I was trying to start a side gig to turn into a full time gig building furniture and cabinetmaking, but this inability to figure out the final step of finishing is giving me hard doubts and second and third thoughts about even bothering to attempt the jump.

Any thoughts or suggestions?

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Offline tjbnwi

  • Posts: 6443
  • No longer in Cedar Tucky Indiana
Re: How can I get less horrible at finishing?
« Reply #1 on: July 17, 2021, 09:55 PM »
I don’t see what process you used to clean the cabinets. Kurd Cutter is my go to.

What brush are you using?

The best way to learn finishing is practice. Finishing is very easy, until something goes wrong, then you need to rely on experience to get you out of a bad situation.

Tom

Offline kevinculle

  • Posts: 451
Re: How can I get less horrible at finishing?
« Reply #2 on: July 18, 2021, 08:52 AM »
I think most of us start woodworking focused on working the wood, milling, cutting, drilling, sanding, assembling...by the time all that's done we're anxious to finish and so we rush through it without studying the finishing process like we do the woodworking process.  In truth for most projects I have done the finishing including surface prep, laying on the finish, between coat surfacing, etc. occupies about as much time as all of the woodworking combined.  The most useful resource I have found which helped me in this area is the Thomas Johnson Antique Furniture Restoration video series on YouTube.  He is a lifelong professional woodworker who specializes in restoration of period pieces and his videos are very well done.  Krud Kutter as a cleaner mentioned above is one of his go to solutions.  Check it out!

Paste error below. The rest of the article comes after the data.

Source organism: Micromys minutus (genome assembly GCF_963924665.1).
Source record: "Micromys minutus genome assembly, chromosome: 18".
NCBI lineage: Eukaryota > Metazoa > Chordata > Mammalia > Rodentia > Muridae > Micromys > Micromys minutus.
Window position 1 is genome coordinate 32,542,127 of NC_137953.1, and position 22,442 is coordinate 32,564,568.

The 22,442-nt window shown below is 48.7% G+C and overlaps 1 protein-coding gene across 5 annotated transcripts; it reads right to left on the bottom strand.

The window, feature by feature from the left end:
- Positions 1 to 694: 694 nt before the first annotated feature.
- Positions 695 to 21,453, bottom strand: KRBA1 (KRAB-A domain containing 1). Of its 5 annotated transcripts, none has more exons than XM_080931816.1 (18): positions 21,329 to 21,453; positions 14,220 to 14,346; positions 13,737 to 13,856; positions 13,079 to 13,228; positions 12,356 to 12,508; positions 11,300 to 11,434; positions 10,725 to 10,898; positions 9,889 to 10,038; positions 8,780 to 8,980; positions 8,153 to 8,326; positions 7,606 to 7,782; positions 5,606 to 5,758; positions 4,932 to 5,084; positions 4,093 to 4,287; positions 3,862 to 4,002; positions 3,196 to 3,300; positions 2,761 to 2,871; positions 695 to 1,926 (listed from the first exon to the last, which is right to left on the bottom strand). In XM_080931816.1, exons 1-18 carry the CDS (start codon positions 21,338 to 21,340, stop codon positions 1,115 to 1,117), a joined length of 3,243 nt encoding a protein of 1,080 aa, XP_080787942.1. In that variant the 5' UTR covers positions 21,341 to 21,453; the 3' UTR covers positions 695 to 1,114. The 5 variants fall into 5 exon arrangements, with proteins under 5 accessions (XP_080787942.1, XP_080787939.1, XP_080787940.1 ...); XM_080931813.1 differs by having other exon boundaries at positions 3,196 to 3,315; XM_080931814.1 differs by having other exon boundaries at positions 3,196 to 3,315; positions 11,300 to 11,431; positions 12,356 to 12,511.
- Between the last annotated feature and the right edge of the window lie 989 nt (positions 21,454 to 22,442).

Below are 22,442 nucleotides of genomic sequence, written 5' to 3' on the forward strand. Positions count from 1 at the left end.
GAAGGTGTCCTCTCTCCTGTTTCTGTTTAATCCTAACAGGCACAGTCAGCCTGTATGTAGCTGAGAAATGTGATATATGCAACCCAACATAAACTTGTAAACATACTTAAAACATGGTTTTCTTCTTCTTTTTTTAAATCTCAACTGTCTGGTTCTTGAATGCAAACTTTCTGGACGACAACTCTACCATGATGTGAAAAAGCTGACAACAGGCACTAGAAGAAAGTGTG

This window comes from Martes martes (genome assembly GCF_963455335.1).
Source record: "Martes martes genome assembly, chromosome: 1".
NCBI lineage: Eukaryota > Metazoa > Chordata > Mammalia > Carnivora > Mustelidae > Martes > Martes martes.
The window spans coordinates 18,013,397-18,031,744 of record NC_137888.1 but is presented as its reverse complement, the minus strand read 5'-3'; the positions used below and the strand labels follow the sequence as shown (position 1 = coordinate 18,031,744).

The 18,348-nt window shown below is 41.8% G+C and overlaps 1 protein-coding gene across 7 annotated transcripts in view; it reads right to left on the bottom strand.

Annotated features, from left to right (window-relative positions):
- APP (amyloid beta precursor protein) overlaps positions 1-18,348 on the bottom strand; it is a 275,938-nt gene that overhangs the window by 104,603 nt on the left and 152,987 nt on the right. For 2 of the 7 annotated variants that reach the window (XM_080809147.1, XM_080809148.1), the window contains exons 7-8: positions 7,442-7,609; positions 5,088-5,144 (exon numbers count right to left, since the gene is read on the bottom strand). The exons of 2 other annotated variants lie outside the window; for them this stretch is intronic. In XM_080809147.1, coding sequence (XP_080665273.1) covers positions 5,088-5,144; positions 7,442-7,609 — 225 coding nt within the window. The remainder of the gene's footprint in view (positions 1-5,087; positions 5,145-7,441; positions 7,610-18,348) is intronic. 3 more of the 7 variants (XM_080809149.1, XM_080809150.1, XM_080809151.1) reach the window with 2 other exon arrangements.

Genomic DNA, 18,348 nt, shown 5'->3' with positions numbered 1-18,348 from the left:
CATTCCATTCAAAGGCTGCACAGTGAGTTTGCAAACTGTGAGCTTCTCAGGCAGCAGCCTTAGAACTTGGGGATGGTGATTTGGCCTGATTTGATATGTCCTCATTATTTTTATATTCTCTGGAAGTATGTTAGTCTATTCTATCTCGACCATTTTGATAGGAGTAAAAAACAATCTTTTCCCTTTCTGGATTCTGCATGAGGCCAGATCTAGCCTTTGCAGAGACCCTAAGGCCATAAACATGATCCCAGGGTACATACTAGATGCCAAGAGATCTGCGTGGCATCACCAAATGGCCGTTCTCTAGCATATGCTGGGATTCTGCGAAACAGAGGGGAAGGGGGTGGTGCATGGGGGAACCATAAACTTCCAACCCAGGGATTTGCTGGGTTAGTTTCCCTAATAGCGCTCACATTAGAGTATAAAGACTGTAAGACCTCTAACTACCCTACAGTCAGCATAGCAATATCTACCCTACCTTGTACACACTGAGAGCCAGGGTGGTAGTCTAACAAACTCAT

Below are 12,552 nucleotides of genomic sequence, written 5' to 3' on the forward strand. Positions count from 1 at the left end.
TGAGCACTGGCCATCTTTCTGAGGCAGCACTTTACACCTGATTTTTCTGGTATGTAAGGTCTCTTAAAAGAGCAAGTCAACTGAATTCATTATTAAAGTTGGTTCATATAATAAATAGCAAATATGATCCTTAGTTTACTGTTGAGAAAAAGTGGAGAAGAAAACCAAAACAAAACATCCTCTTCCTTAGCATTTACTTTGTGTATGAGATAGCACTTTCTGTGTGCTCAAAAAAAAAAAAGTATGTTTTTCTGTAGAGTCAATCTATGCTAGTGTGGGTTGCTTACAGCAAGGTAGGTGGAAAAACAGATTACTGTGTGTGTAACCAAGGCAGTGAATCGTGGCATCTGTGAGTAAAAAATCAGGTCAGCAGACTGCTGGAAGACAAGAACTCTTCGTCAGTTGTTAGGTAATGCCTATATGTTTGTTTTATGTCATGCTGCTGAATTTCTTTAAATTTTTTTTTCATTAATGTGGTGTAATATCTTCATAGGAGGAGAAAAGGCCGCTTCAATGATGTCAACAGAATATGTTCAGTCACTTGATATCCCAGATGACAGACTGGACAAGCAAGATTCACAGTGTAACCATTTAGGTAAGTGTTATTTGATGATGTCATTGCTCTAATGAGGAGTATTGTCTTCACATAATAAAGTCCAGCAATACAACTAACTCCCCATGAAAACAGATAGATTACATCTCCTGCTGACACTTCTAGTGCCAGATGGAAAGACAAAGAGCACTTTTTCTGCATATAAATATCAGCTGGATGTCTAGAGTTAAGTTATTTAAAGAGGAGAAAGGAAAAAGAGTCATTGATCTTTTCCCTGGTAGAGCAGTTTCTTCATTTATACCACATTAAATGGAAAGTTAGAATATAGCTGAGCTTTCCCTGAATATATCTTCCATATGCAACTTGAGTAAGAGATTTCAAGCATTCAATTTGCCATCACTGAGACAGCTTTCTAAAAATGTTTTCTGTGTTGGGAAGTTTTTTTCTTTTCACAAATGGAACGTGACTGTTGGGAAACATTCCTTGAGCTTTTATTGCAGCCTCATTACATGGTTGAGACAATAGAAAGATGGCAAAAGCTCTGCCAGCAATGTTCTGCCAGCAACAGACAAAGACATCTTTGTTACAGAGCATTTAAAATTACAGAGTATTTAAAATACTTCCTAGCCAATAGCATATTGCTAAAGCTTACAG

Offline Crazyraceguy

  • Posts: 695
Re: How can I get less horrible at finishing?
« Reply #3 on: July 18, 2021, 06:39 PM »
I don’t see what process you used to clean the cabinets. Kurd Cutter is my go to.

What brush are you using?

The best way to learn finishing is practice. Finishing is very easy, until something goes wrong, then you need to rely on experience to get you out of a bad situation.

Tom

This was my first thought too. Kitchens are notoriously hard to refinish because of the grease in the air that settles on the surfaces. This gives you two different problems, adhesion and fisheyes.
Both of these will give you fits. It can go surprisingly deep, even into the wood fibers themselves if the original finish had failed. When it gets that bad, it can be a real nightmare. Sometimes shellac can fix that.
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Offline Packard

  • Posts: 642
Re: How can I get less horrible at finishing?
« Reply #4 on: July 19, 2021, 08:48 AM »
When I refinished cabinets in the kitchen a few years back, I scrubbed the cabinets using Scotchbrite and mineral spirits and wiped it down.  Then I sanded the cabinets (scuffing the surface only), and then wiped it down with mineral spirits again.  Then onto 1-2-3 primer and paint (I used Advance, which levels nicely and looks excellent in satin whether brushed or sprayed.)

A word on the advance.  I sprayed with the doors flat.  It takes 24 hours to dry for the second coat and probably a week to dry before seeing regular use.  I never rushed the dry time, but people who did say that doing so was a mistake.

More experienced paints hang the doors and spray vertically.  I worry about runs and I shoot with the doors laying flat.